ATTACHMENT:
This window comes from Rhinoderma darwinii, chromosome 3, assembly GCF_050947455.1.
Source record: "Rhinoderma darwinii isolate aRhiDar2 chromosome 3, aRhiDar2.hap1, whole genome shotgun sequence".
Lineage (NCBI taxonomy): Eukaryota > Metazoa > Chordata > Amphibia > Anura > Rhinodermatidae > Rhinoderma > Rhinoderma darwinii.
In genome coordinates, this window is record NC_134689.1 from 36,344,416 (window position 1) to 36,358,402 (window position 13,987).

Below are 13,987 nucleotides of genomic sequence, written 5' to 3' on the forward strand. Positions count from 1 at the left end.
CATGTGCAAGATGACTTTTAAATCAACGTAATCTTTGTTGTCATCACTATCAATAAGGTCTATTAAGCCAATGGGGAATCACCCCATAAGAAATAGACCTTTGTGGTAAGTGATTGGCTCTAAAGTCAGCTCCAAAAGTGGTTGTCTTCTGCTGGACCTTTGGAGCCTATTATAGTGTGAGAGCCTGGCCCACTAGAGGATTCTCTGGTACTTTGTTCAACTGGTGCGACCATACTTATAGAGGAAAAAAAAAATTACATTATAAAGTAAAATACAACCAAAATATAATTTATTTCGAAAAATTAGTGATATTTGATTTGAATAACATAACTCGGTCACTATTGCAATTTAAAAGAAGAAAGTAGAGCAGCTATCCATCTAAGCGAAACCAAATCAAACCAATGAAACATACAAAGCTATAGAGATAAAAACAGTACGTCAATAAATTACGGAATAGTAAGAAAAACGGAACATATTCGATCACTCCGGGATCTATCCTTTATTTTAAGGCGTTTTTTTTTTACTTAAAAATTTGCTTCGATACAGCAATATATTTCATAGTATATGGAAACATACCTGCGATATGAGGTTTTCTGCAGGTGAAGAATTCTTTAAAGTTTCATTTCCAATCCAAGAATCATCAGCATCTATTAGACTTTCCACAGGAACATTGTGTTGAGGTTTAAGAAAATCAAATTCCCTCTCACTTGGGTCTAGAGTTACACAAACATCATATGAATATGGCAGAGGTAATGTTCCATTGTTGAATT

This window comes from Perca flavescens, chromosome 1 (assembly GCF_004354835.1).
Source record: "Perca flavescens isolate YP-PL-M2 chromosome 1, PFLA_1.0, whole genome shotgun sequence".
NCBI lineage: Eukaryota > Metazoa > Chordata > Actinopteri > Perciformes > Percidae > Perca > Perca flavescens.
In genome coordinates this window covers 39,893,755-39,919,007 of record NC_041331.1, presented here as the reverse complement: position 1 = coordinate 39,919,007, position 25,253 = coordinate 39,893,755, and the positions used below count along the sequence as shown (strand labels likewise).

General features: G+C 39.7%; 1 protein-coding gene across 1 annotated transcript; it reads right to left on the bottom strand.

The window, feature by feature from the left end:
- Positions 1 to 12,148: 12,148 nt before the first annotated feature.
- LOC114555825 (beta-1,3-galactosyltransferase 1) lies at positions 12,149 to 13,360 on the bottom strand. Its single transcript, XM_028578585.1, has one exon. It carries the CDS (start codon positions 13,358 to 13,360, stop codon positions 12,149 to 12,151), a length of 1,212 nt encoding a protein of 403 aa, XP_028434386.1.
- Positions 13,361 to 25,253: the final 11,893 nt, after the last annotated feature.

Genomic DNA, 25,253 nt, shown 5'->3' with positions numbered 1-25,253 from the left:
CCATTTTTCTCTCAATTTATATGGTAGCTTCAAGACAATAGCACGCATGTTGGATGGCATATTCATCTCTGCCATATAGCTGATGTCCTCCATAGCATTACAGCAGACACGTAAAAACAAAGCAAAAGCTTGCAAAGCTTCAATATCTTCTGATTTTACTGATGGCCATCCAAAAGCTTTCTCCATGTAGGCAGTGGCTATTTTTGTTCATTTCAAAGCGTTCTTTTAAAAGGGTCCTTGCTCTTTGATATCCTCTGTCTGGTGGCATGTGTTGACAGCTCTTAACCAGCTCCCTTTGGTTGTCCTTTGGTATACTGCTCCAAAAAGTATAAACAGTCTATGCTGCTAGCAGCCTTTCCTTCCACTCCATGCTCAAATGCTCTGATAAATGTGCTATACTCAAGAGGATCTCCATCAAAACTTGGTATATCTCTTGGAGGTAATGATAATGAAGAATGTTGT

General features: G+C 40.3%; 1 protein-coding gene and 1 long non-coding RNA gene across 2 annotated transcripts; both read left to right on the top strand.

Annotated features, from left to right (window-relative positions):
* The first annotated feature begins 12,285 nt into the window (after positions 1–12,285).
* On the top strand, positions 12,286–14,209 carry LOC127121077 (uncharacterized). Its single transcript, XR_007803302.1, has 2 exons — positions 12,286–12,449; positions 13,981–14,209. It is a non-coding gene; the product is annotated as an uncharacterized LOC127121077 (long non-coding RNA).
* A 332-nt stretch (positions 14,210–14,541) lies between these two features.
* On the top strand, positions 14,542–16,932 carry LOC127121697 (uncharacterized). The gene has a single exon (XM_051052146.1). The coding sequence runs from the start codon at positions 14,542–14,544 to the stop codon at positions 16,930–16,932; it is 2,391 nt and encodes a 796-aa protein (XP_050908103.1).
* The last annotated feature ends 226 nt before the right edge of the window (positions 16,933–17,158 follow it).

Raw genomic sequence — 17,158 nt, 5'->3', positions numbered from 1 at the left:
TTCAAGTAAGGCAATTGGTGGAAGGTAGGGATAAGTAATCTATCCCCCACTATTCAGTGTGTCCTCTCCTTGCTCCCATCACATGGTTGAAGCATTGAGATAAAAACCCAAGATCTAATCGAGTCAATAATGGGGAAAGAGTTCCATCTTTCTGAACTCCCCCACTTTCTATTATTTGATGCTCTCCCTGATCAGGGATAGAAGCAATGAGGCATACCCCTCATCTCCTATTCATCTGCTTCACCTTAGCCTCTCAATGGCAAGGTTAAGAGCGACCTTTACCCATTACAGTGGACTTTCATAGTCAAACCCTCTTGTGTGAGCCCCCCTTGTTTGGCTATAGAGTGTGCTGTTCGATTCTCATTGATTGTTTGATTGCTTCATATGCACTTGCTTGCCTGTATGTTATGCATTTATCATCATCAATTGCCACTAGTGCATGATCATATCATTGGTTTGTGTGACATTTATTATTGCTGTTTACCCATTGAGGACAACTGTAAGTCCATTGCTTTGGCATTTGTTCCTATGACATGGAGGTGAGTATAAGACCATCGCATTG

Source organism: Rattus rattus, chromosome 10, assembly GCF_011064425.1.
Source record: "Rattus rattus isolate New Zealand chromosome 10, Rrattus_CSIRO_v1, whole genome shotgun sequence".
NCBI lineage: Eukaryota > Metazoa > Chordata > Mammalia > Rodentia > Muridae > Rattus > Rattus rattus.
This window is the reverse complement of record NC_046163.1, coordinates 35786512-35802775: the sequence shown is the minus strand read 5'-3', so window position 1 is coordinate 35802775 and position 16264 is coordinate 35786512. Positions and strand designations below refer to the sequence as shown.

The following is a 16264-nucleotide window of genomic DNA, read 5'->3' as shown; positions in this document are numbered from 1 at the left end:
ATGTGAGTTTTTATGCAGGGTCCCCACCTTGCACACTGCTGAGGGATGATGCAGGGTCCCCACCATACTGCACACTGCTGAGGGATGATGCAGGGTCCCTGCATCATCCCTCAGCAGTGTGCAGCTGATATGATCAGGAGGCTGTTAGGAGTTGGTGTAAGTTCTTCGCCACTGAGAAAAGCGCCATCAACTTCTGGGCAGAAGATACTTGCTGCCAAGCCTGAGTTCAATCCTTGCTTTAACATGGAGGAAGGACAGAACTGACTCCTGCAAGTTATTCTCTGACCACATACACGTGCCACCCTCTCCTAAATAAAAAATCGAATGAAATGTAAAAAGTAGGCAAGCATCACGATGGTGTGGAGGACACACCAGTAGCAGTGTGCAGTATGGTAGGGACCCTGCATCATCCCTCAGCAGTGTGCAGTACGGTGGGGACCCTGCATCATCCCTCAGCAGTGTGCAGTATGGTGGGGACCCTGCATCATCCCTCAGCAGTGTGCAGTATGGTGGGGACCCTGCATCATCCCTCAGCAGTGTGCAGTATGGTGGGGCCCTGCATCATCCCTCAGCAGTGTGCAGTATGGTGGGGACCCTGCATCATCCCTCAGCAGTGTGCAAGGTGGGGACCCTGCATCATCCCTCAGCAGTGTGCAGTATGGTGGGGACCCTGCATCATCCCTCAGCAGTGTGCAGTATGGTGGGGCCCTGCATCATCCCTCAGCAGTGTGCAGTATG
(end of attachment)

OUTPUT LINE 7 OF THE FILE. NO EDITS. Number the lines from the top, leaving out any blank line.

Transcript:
This window comes from Perca flavescens, chromosome 1 (assembly GCF_004354835.1).